When I started my own publishing company, I had the chance to sit down with the owner of the largest science fiction publisher in Canada. We talked about a lot of the arcane details of publishing but most of our discussion was on how to drive sales. His strongest bit of advice was this: “You know what the best way is to sell your books? Have them on bookstore shelves.”
Many authors feel that the only “real” way to publish is to go through the well-established method of querying an agent, having your agent pitch to publishing houses, and then signing a deal where the author pays nothing and gets an advance from the publisher. This is called “traditional” publishing – or trade publishing for short. In this article I’d like to give some idea of what this industry really looks like from the inside.
One of the biggest challenges an author faces in today’s publishing landscape is just trying to understand what’s what. So what actually is what? This article is going to attempt to offer some clarity.
The centre of all publishing is the author. Without the author, there is no art form. There are no manuscripts for agents to pitch, no covers for publishers to design, no books for stores to sell. Without the author, the publishing ecosystem would not exist. So why is the author at the very bottom of the food chain?
No, that isn’t a typo. I’m aware of all the hype flying around about that other vintage sci fi series and its hot-shot new movie, but right now I couldn’t care less. Why? Because I just enjoyed one of the wonderful little moments that we fathers born in the early seventies can cherish: I just sat down and watched the original Star Wars (Episode IV) with my young son for the first time.
Welcome to Fiscal Fiasco Round Two – and this time it’s really important, because we’re talking about ships. Earlier this spring the Canadian government announced that it was paying Irving Shipyards $288 million just to design the new Arctic Offshore Patrol Ships (AOPS) for the Royal Canadian Navy. Not build, just design.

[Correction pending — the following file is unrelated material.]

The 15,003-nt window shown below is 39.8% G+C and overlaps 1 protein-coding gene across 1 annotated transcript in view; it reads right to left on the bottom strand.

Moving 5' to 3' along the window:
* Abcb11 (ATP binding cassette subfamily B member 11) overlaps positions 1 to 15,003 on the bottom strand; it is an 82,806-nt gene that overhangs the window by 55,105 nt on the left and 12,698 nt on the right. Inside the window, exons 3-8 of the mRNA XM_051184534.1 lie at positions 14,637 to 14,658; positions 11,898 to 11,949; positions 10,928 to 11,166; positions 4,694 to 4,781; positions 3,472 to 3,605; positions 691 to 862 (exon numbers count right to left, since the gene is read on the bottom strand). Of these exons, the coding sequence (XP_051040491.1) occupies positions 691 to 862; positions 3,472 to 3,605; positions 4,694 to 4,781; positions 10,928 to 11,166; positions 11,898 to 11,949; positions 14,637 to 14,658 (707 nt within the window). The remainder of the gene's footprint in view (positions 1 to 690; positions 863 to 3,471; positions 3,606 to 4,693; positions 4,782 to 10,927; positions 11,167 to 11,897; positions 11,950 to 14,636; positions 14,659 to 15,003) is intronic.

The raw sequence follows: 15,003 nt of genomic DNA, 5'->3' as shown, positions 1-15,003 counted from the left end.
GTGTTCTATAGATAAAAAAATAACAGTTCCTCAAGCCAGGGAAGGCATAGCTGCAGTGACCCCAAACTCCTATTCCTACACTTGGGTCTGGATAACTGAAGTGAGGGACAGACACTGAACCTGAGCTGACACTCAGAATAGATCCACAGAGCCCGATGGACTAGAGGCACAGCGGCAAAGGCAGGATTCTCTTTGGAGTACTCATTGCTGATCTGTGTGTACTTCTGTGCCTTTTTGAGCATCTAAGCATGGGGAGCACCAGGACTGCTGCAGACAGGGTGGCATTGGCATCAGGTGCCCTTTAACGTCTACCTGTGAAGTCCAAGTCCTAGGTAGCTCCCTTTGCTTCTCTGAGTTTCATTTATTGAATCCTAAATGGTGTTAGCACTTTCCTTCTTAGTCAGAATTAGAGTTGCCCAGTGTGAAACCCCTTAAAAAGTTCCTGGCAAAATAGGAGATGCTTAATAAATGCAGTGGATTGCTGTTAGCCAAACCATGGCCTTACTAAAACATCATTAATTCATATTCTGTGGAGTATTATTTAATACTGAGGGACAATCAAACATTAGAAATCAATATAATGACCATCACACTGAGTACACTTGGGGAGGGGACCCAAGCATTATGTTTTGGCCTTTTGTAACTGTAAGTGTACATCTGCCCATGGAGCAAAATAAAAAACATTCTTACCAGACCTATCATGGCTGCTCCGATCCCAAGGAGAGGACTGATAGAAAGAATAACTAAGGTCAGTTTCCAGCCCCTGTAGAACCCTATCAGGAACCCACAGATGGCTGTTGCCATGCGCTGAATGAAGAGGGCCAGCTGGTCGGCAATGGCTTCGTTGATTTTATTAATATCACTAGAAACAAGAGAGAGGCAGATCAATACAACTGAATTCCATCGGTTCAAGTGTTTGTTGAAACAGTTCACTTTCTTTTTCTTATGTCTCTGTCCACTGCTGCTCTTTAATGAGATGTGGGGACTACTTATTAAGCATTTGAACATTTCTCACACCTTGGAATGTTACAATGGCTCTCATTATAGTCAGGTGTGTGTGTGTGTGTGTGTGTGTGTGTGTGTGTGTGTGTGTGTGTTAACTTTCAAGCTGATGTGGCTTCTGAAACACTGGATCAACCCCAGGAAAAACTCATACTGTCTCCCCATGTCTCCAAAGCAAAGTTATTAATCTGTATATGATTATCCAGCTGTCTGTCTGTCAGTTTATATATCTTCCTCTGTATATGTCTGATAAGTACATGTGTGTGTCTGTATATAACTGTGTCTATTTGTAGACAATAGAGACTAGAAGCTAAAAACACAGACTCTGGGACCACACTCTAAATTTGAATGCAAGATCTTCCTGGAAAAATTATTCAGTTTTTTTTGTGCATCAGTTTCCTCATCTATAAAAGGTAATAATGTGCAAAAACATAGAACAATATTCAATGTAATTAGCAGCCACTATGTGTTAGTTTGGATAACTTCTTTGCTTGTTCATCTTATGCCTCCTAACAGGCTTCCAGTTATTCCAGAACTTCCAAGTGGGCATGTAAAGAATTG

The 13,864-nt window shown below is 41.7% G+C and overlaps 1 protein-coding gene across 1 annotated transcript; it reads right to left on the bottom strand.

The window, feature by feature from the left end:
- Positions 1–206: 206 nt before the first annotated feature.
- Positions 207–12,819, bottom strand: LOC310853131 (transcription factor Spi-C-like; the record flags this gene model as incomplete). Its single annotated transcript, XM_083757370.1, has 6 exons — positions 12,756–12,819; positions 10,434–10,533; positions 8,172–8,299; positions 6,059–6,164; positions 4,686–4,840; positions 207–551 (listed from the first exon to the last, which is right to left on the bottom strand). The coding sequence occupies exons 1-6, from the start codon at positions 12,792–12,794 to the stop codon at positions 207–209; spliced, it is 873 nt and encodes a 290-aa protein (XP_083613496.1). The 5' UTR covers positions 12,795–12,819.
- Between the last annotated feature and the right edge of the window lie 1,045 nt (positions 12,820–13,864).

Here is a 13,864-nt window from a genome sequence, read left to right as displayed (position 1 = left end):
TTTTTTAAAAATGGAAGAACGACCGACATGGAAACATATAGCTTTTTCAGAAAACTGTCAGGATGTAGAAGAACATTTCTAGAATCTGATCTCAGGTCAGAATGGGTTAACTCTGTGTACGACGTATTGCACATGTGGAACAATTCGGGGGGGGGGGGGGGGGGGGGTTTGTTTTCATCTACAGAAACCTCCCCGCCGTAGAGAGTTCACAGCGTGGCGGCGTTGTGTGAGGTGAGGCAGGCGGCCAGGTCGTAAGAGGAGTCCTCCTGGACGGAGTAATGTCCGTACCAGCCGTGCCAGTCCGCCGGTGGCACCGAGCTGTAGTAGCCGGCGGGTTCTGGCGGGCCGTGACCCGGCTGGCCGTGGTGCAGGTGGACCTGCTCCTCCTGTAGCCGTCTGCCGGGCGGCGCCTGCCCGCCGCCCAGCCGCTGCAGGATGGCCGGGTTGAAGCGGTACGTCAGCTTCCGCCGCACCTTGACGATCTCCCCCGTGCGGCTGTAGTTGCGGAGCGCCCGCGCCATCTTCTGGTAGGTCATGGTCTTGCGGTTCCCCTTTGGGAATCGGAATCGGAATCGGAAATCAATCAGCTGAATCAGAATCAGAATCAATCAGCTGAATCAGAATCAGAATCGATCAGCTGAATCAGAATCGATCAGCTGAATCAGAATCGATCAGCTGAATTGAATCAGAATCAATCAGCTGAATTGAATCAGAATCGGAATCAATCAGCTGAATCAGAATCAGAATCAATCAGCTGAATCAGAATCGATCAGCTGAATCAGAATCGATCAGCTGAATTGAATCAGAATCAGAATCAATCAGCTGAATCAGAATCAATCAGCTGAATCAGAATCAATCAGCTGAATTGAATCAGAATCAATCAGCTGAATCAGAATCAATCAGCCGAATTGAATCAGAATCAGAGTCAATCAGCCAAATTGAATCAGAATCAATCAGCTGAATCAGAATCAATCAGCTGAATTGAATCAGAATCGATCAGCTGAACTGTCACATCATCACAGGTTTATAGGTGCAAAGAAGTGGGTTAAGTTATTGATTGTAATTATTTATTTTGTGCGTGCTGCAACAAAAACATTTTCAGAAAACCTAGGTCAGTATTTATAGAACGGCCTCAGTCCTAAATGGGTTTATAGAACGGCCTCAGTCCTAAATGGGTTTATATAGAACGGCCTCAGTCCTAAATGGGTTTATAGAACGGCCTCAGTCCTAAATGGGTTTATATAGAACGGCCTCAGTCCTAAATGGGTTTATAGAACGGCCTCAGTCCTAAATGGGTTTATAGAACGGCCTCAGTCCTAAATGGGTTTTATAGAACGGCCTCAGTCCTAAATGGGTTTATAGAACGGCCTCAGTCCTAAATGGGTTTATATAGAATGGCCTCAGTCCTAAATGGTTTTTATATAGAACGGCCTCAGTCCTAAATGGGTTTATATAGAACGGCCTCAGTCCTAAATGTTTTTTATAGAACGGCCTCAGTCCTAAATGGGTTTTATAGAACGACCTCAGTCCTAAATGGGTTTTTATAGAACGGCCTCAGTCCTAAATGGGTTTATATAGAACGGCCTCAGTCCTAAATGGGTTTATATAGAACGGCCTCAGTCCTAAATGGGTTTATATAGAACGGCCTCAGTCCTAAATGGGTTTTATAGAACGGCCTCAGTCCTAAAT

There has been a glimpse of common sense in the debate over Canada’s next-generation fighter aircraft, but it’s hard to see over all the name-calling, mud-slinging and partisan entrenchment. That glimpse of common sense was when our government decided, just before Christmas, to re-think the sole-source, non-competed contract to buy the F-35 as our next fighter. My worry is that common sense will now be banished from the discussion once again.
It’s the end of January. Most New Year’s Resolutions are forgotten, abandoned or causing a great deal of angst. But they can succeed, and you will feel so awesome with the sense of accomplishment that comes. In this final article I’d like to share a few nuggets of wisdom I gained in 2012.
One section of my 2012 New Year’s Resolutions was to do with another kind of health from the physical. Some might call it emotional health, or mental health, or spiritual health – it’s all of these things, and I just referred to it casually as my Morale. In this article I’d like to offer some advice to anyone who wants to improve their quality of life in 2013.
My New Year’s Resolution in 2013 is to lose weight. Great – now what?